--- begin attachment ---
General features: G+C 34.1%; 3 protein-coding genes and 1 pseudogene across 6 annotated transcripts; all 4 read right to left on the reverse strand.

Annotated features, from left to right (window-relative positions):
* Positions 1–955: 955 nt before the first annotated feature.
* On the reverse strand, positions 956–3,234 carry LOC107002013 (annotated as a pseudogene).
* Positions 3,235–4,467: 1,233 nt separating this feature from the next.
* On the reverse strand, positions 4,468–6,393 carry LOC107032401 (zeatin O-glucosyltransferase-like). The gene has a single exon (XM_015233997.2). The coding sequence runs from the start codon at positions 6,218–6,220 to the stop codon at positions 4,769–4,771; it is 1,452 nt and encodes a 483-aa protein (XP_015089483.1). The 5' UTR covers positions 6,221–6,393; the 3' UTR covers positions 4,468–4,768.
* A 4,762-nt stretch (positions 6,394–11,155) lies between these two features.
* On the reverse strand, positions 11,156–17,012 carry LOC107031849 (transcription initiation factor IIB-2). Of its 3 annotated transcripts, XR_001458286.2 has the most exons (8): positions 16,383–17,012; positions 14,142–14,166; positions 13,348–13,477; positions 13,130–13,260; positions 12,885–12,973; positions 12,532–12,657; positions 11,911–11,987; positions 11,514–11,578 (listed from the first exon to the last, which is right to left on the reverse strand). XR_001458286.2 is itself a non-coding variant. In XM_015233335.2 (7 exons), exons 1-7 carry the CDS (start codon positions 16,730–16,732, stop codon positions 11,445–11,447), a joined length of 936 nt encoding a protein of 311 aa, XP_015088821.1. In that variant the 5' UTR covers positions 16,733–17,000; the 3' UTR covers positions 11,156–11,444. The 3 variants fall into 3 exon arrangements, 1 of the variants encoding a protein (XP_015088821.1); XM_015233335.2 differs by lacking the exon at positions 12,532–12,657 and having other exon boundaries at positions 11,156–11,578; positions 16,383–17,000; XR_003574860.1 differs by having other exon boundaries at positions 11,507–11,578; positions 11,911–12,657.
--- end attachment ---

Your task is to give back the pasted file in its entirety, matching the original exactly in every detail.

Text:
General features: G+C 34.1%; 3 protein-coding genes and 1 pseudogene across 6 annotated transcripts; all 4 read right to left on the reverse strand.

Annotated features, from left to right (window-relative positions):
* Positions 1–955: 955 nt before the first annotated feature.
* On the reverse strand, positions 956–3,234 carry LOC107002013 (annotated as a pseudogene).
* Positions 3,235–4,467: 1,233 nt separating this feature from the next.
* On the reverse strand, positions 4,468–6,393 carry LOC107032401 (zeatin O-glucosyltransferase-like). The gene has a single exon (XM_015233997.2). The coding sequence runs from the start codon at positions 6,218–6,220 to the stop codon at positions 4,769–4,771; it is 1,452 nt and encodes a 483-aa protein (XP_015089483.1). The 5' UTR covers positions 6,221–6,393; the 3' UTR covers positions 4,468–4,768.
* A 4,762-nt stretch (positions 6,394–11,155) lies between these two features.
* On the reverse strand, positions 11,156–17,012 carry LOC107031849 (transcription initiation factor IIB-2). Of its 3 annotated transcripts, XR_001458286.2 has the most exons (8): positions 16,383–17,012; positions 14,142–14,166; positions 13,348–13,477; positions 13,130–13,260; positions 12,885–12,973; positions 12,532–12,657; positions 11,911–11,987; positions 11,514–11,578 (listed from the first exon to the last, which is right to left on the reverse strand). XR_001458286.2 is itself a non-coding variant. In XM_015233335.2 (7 exons), exons 1-7 carry the CDS (start codon positions 16,730–16,732, stop codon positions 11,445–11,447), a joined length of 936 nt encoding a protein of 311 aa, XP_015088821.1. In that variant the 5' UTR covers positions 16,733–17,000; the 3' UTR covers positions 11,156–11,444. The 3 variants fall into 3 exon arrangements, 1 of the variants encoding a protein (XP_015088821.1); XM_015233335.2 differs by lacking the exon at positions 12,532–12,657 and having other exon boundaries at positions 11,156–11,578; positions 16,383–17,000; XR_003574860.1 differs by having other exon boundaries at positions 11,507–11,578; positions 11,911–12,657.